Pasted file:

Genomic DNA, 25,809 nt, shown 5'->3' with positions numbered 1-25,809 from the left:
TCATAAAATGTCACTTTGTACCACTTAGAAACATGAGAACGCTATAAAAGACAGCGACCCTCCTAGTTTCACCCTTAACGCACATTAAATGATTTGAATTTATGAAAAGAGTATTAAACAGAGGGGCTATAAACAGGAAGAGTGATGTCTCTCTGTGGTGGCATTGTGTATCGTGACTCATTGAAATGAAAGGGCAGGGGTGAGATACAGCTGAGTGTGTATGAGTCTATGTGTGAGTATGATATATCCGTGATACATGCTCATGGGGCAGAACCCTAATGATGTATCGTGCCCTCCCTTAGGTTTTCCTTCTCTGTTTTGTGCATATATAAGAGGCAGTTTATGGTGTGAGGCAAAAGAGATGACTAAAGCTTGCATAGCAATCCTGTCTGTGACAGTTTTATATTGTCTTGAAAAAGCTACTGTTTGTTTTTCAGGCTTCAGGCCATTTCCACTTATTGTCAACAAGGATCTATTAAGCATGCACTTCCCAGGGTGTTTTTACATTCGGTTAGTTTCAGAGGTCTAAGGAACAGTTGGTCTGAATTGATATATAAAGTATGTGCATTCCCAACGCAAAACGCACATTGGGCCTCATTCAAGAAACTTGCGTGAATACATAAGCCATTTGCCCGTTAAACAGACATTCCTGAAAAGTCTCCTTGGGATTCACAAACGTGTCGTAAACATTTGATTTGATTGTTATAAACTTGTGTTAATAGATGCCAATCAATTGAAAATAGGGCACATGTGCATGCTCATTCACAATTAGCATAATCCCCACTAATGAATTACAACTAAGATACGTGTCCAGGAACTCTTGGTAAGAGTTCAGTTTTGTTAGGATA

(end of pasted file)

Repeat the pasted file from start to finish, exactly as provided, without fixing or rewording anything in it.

Genomic DNA, 25,809 nt, shown 5'->3' with positions numbered 1-25,809 from the left:
TCATAAAATGTCACTTTGTACCACTTAGAAACATGAGAACGCTATAAAAGACAGCGACCCTCCTAGTTTCACCCTTAACGCACATTAAATGATTTGAATTTATGAAAAGAGTATTAAACAGAGGGGCTATAAACAGGAAGAGTGATGTCTCTCTGTGGTGGCATTGTGTATCGTGACTCATTGAAATGAAAGGGCAGGGGTGAGATACAGCTGAGTGTGTATGAGTCTATGTGTGAGTATGATATATCCGTGATACATGCTCATGGGGCAGAACCCTAATGATGTATCGTGCCCTCCCTTAGGTTTTCCTTCTCTGTTTTGTGCATATATAAGAGGCAGTTTATGGTGTGAGGCAAAAGAGATGACTAAAGCTTGCATAGCAATCCTGTCTGTGACAGTTTTATATTGTCTTGAAAAAGCTACTGTTTGTTTTTCAGGCTTCAGGCCATTTCCACTTATTGTCAACAAGGATCTATTAAGCATGCACTTCCCAGGGTGTTTTTACATTCGGTTAGTTTCAGAGGTCTAAGGAACAGTTGGTCTGAATTGATATATAAAGTATGTGCATTCCCAACGCAAAACGCACATTGGGCCTCATTCAAGAAACTTGCGTGAATACATAAGCCATTTGCCCGTTAAACAGACATTCCTGAAAAGTCTCCTTGGGATTCACAAACGTGTCGTAAACATTTGATTTGATTGTTATAAACTTGTGTTAATAGATGCCAATCAATTGAAAATAGGGCACATGTGCATGCTCATTCACAATTAGCATAATCCCCACTAATGAATTACAACTAAGATACGTGTCCAGGAACTCTTGGTAAGAGTTCAGTTTTGTTAGGATA